may not be cited except as provided by
Minn. Stat. § 480A.08, subd. 3 (1998).
STATE OF MINNESOTA
IN COURT OF APPEALS
Brent Allen Danielson,
Commissioner of Public Safety,
Filed June 8, 1999
Pine County District Court
File No. C698693
Samuel A. McCloud, Kelly Vince Griffitts, Carson Heefner, Suite 1000, Circle K, Box 216, Shakopee, MN 55379 (for appellant)
Mike Hatch, Attorney General, Jeffrey F. Lebowski, Assistant Attorney General, Michael R. Pahl, Assistant Attorney General, 525 Park Street, Suite 200, St. Paul, MN 55103 (for respondent)
Considered and decided by Peterson, Presiding Judge, Short, Judge, and Shumaker, Judge.
Brent Allen Danielson's driving privileges were revoked pursuant to Minn. Stat. § 169.123, subd. 4 (1998). After the trial court sustained the revocation of his driver's license, Danielson appealed, arguing the implied consent statute is unconstitutional because: (1) the petition requirements violate his right against self-incrimination; (2) the discovery provisions violate due process and the separation of powers doctrine; and (3) the proceedings require additional due process safeguards. See Minn. Stat. §§ 169.123, subd. 5c(b)(3) (1998) (requiring statement of facts on petition for review of license revocation), 169.123, subd. 5c(d) (1998) (defining limited discovery available in license revocation proceedings), 169.121, subd. 3 (1998) (providing for enhanced criminal penalties for driving while intoxicated if defendant has prior license revocation). Because Danielson does not have standing to challenge the statutes, we affirm.
Review of the constitutionality of a statute is a question of law, which this court reviews de novo. Estate of Jones by Blume v. Kvamme, 529 N.W.2d 335, 337 (Minn. 1995). As a threshold matter, we must determine whether a party has standing to challenge the constitutionality of a statute. See City of Minneapolis v. Wurtele, 291 N.W.2d 386, 393 (Minn. 1980) (requiring party to show direct, personal harm to establish standing). If there is standing, a party must then overcome a presumption that the statute is constitutional. Miller Brewing Co. v. State, 284 N.W.2d 353, 356 (Minn. 1979). We will uphold a statute unless the challenging party demonstrates a constitutional infirmity beyond a reasonable doubt. Kvamme, 529 N.W.2d at 337.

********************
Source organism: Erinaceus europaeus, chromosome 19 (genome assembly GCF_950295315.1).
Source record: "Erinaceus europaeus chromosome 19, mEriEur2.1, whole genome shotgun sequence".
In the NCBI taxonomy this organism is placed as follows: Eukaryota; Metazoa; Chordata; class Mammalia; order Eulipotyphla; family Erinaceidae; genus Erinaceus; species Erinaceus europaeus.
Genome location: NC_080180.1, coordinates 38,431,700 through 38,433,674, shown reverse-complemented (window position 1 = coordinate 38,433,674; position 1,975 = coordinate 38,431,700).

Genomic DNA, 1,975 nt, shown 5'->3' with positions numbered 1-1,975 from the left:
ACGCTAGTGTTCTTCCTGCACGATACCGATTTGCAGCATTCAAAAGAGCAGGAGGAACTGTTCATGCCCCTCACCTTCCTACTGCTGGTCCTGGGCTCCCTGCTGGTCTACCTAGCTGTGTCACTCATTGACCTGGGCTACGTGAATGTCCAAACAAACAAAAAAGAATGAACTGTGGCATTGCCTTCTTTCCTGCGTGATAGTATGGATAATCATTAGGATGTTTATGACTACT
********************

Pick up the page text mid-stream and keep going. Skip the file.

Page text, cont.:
Danielson argues he has standing to challenge the constitutionality of the discovery provision of the implied consent statute. But the record demonstrates: (1) the Commissioner of Public Safety advised Danielson of the possible witnesses and documents available through discovery; (2) Danielson received all documents identified as discoverable in the statute; and (3) Danielson chose not to dispute or litigate the facts contained in the record. Under these circumstances, Danielson has not been harmed by the limited discovery and lacks standing to constitutionally challenge Minn. Stat. § 169.123, subd. 5c(d). See Kennedy v. Carlson, 544 N.W.2d 1, 6 (Minn. 1996) (noting hypothetical injuries do not establish standing); Wurtele, 291 N.W.2d at 393 (requiring party to show direct and personal harm to establish standing).
Moreover, Danielson failed to establish standing, or even address the issue, as to the other two constitutional arguments. See Melina v. Chaplin, 327 N.W.2d 19, 20 (Minn. 1982) (concluding issues not briefed on appeal are waived); Wurtele, 291 N.W.2d at 393 (recognizing challenging party must show direct and personal harm). Under these circumstances, we do not reach the merits of Danielson's constitutional challenges and affirm the trial court's order sustaining the revocation of his driver's license. See Wurtele, 291 N.W.2d at 393 (requiring party to establish standing before addressing constitutional issues).